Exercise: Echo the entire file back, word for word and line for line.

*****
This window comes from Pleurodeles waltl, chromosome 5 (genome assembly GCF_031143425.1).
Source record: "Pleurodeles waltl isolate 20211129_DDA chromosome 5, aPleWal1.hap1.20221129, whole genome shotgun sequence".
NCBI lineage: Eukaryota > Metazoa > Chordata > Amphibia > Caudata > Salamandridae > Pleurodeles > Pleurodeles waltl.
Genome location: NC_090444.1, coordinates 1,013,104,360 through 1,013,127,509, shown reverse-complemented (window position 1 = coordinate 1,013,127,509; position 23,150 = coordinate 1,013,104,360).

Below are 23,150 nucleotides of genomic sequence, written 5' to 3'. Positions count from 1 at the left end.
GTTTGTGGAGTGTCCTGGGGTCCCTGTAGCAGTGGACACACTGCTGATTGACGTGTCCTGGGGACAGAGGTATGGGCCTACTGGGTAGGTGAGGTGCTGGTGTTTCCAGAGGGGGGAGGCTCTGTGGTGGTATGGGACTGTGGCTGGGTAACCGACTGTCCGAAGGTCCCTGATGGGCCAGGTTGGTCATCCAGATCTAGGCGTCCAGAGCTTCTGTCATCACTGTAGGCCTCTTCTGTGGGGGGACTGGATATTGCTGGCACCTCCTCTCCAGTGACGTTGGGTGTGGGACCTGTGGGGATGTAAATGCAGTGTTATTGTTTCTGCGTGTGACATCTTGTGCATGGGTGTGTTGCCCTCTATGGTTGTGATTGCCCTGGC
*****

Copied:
This window comes from Pleurodeles waltl, chromosome 5 (genome assembly GCF_031143425.1).
Source record: "Pleurodeles waltl isolate 20211129_DDA chromosome 5, aPleWal1.hap1.20221129, whole genome shotgun sequence".
NCBI lineage: Eukaryota > Metazoa > Chordata > Amphibia > Caudata > Salamandridae > Pleurodeles > Pleurodeles waltl.
Genome location: NC_090444.1, coordinates 1,013,104,360 through 1,013,127,509, shown reverse-complemented (window position 1 = coordinate 1,013,127,509; position 23,150 = coordinate 1,013,104,360).

Below are 23,150 nucleotides of genomic sequence, written 5' to 3'. Positions count from 1 at the left end.
GTTTGTGGAGTGTCCTGGGGTCCCTGTAGCAGTGGACACACTGCTGATTGACGTGTCCTGGGGACAGAGGTATGGGCCTACTGGGTAGGTGAGGTGCTGGTGTTTCCAGAGGGGGGAGGCTCTGTGGTGGTATGGGACTGTGGCTGGGTAACCGACTGTCCGAAGGTCCCTGATGGGCCAGGTTGGTCATCCAGATCTAGGCGTCCAGAGCTTCTGTCATCACTGTAGGCCTCTTCTGTGGGGGGACTGGATATTGCTGGCACCTCCTCTCCAGTGACGTTGGGTGTGGGACCTGTGGGGATGTAAATGCAGTGTTATTGTTTCTGCGTGTGACATCTTGTGCATGGGTGTGTTGCCCTCTATGGTTGTGATTGCCCTGGC